"On your arrival in Jagannath you will employ every possible precaution to preserve the respect due to the Pagoda and to the religious prejudices of the Brahmins and pilgrims. You will furnish the Brahmins with such guards as shall afford perfect security to their persons, rites and ceremonials, and to the sanctity of the religious edifices, and you will strictly enjoin those you command to observe your orders on this important subject with the utmost degree of accuracy and vigilance ... You will assure the Brahmins at the Pagoda of Jagannath that they will not be required to pay any other revenue or tribute to the British Government than that which they have hitherto been in the habit of paying to the Maratha Government, and that they will be protected in the exercise of their religious duties."

The Thakura wrote another wonderful poem in 1871 entitled Saragrahi Vaishnava, which details the futility of attempts for sensory happiness, the eternality of the soul and the worthy struggle of the soul to achieve pure devotion and transcend material existence:



Alas, for those that spend their days

In festive mirth and joy!

The dazzling deadly liquid forms

Their heart for e'er employ!!

The shining bottles charm their eyes

And draw their hearts embrace!

The slaves of wine can never rise

From what we call disgrace!

Was man intended to be

A brute in work and heart?

Should man the Lord of all around

From common sense depart?

Man's glory is in common sense

Dictating us the grace,

That man is made to live and love

The beauteous Heaven's embrace!

The flesh is not our own alas!

The mortal frame a chain;

The soul confined for former wrongs

Should try to rise again!!

Why then this childish play in that

Which cannot be our own,

Which falls within a hundred years,

As if a rose ablown!

Our life is but a rosy hue

To go ere long to nought!

The soul alone would last for e'er

With good or evil frought!!

How deep the thought of times to be?

How grave the aspect looks?

And wrapt in awe become, Oh! I

When reading Nature's books!

Man's life to him a problem dark!

A screen both left and right!

No soul hath come to tell us what

Exists beyond our sight!!

But then a voice, how deep and soft,

Within ourselves is left,-

Man! Man! thou art immortal Soul!

Thee Death can never melt!!

For thee thy Sire on High has kept

A store of bliss above,

To end of time, thou art Oh! His

Who wants but purest Love.

Oh Love! Thy power and spell benign

Now melt my soul to God!

How can my earthly words describe

That feeling soft and broad!!

Enjoyment-sorrow,-what but lots

To which the flesh is heir?

The soul that sleeps alone concludes

In them it hath a share!!

And then! my friends no more enjoy

Nor weep!for all below;-

The women, wine and flesh of beasts

No love on thee bestow!

But thine to love thy brother man

And give thyself to God,

And God doth know your wages fair;

This fact is true and broad!!

Forget the past that sleeps, and ne'er

The future dream at all,

But act in times that are with thee

And progress thee shall call!!

But tell me not in reasoning cold.

The soul is made alone

By earth's mechanic, lifeless rules

And to destruction prone!

My God who gave us life and all

Alone the Soul can kill,

Or give it all the joys above

His promise to fulfil!

So push on thy onward march O Soul!

Against an evil deed

That stands with soldiers-hate and lust!

A hero be indeed!!

Maintain thy post in spirit world

As firmly as you can,

Let never matter push thee down,

O stand heroic man!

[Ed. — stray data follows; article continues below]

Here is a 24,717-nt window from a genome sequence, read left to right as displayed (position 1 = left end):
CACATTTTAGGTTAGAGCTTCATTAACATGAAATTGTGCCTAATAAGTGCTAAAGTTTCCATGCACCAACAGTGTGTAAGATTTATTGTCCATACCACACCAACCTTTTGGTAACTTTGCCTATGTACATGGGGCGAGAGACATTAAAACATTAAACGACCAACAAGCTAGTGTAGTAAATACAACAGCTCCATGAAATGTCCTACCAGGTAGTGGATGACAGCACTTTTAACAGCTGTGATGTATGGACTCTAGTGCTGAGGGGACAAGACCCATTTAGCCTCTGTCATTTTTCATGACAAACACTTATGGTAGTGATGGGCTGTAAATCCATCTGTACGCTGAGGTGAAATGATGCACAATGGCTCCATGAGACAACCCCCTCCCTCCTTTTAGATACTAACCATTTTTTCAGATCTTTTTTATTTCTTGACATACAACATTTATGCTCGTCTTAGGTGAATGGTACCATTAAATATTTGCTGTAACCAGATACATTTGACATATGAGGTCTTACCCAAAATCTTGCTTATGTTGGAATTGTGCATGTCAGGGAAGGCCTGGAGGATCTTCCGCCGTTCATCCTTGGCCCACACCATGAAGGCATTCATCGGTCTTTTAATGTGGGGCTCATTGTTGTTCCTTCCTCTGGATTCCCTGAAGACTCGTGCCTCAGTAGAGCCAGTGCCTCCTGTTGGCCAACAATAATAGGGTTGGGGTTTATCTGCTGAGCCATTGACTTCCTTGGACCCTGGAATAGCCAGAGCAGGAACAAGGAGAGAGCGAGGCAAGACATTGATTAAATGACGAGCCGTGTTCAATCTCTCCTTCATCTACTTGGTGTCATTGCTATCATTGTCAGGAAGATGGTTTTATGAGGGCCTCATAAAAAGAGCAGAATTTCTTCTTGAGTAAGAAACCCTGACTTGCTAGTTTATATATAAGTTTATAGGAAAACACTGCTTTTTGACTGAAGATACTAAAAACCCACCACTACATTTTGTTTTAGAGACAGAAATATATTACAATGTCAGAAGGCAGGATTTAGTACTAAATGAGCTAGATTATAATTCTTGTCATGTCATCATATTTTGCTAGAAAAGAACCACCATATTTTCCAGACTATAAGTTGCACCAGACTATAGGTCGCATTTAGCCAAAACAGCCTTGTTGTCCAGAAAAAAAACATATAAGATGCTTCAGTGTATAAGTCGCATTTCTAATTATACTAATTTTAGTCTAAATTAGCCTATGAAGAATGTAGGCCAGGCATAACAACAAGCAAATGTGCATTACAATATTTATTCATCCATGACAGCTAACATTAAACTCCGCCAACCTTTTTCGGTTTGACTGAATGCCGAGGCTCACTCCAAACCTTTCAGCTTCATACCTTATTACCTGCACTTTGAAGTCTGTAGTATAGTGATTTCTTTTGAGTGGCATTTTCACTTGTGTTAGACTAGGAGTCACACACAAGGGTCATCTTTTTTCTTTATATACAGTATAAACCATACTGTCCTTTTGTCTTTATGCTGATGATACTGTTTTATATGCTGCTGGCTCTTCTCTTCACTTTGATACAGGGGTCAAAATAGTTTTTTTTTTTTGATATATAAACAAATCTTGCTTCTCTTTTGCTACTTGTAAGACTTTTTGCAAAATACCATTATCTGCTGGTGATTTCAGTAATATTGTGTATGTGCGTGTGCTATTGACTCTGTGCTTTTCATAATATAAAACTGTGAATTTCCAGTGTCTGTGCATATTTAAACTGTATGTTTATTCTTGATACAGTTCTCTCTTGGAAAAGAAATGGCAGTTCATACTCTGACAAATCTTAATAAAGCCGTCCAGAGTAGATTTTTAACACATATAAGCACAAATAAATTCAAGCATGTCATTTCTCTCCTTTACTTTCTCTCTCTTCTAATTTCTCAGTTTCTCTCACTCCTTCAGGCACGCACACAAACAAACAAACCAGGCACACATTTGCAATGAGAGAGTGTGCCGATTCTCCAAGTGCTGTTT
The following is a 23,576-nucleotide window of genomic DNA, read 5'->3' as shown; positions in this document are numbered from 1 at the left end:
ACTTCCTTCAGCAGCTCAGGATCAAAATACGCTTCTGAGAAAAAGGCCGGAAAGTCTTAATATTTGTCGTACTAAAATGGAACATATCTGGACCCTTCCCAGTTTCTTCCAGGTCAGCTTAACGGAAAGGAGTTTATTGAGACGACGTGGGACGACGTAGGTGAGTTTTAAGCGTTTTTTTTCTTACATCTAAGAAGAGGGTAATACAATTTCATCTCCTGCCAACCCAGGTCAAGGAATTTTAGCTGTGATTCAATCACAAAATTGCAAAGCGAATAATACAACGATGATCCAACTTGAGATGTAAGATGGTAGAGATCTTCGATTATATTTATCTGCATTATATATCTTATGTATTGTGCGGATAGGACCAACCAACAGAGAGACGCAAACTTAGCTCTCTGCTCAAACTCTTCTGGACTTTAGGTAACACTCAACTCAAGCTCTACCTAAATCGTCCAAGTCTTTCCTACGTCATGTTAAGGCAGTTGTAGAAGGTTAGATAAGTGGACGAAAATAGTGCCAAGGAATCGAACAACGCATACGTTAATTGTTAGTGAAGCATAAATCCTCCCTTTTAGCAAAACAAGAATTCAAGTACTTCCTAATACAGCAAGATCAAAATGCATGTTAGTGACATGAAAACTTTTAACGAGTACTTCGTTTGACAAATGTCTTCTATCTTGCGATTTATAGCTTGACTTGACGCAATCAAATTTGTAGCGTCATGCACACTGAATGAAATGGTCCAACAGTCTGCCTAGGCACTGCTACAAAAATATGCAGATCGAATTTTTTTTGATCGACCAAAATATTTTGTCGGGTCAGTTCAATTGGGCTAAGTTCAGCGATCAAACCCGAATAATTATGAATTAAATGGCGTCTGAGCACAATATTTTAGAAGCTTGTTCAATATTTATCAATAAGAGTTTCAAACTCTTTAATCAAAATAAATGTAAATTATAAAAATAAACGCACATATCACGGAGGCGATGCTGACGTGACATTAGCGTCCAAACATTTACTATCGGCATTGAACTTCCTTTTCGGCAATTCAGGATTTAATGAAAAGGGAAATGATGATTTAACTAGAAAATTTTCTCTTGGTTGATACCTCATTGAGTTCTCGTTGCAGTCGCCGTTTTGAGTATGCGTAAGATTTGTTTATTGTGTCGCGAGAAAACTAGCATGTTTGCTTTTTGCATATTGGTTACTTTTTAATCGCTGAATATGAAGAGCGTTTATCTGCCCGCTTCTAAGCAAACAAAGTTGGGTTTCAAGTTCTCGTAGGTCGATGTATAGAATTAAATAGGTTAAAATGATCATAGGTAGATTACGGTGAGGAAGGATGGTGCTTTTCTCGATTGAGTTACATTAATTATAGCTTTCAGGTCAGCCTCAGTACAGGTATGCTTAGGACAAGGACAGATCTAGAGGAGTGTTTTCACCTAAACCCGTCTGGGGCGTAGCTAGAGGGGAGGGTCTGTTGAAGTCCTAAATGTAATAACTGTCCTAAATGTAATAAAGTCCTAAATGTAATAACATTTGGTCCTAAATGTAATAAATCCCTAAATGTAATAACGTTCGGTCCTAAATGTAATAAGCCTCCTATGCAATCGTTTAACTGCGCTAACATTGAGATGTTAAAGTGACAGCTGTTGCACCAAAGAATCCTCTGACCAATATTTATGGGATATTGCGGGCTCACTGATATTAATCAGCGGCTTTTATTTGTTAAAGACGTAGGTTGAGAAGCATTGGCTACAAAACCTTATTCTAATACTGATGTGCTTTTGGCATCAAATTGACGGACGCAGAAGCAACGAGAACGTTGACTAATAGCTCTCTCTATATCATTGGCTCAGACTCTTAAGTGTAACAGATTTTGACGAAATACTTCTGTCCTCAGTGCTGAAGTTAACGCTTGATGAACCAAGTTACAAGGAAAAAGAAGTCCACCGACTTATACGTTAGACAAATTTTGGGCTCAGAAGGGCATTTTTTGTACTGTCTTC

O Sharagrahi Vaishnab soul!

Thou art an angel fair:

Lead, lead me on to Vrindaban

And spirit's power declare!!

There rests my Soul from matter free

Upon my Lover's arms,

Eternal peace and Spirit's love

Are all my chanting charms!!

This great poem gives further indication of the Thakura's feelings of devotion being stirred by his having the opportunity to live in the dhama of the Lord. He produced an outpouring of intensely devotional writings in 1871, corresponding to his first year in Puri, which marks the dawning of a preaching spirit that is evidenced in an essay called To Love God, published in a journal of Tajpur on August 25th, 1871. In this short essay the Thakura analyzes the great commandment of Jesus and compares the precepts of Vaishnavism to it, revealing the further evolution of Christ's teaching promulgated by Shri Chaitanya Mahaprabhu:

"It was Christ Jesus who first said 'Love God with all thy heart, with all thy mind, with all thy soul, and with all thy strength, and love man as thy brother.' This is an absolute truth indeed; but different men put different interpretations to this noble expression. The expressions of all great men are nice but somewhat mysterious-when understood they bring the truth nearest to the heart, otherwise they remain mere letters that 'kill.' The reason of the mystery is that men, advanced in their inward approach to the Deity, are in the habit of receiving revelations which are but mysteries to those behind them. The stages of progress are very much the same as the circles of spiritualism which, though not true themselves, explain a great deal about the gradual development of the soul. We have understood some spiritualists to maintain that matter when sublimated converts itself to spirit. This theory is indeed against any inward conviction. Matter is matter, and Spirit is Spirit; one of them cannot form the other. Spirit is certainly of a superior existence; though we cannot fully understand in our present state of material imprisonment, what relation Spirit does exactly bear to matter, space and time. Metaphysics apart, we decide that the human soul rises higher and higher and can understand things of which we have no idea at present. Subject to this important rule, Christ Jesus of Nazareth received and uttered the words quoted above. To readers who are a little above the scale of ordinary men, these expressions of Jesus teach, that man should love God with all his heart, (meaning the affections of the heart perceivable in all children as opposed to hate), with all his mind, (meaning the intellect which knows as opposed to ignorance of good things) with all his soul, (meaning that principle of the human constitution which worships the Almighty and feels its own immortality) and with all his strength, (meaning all active work).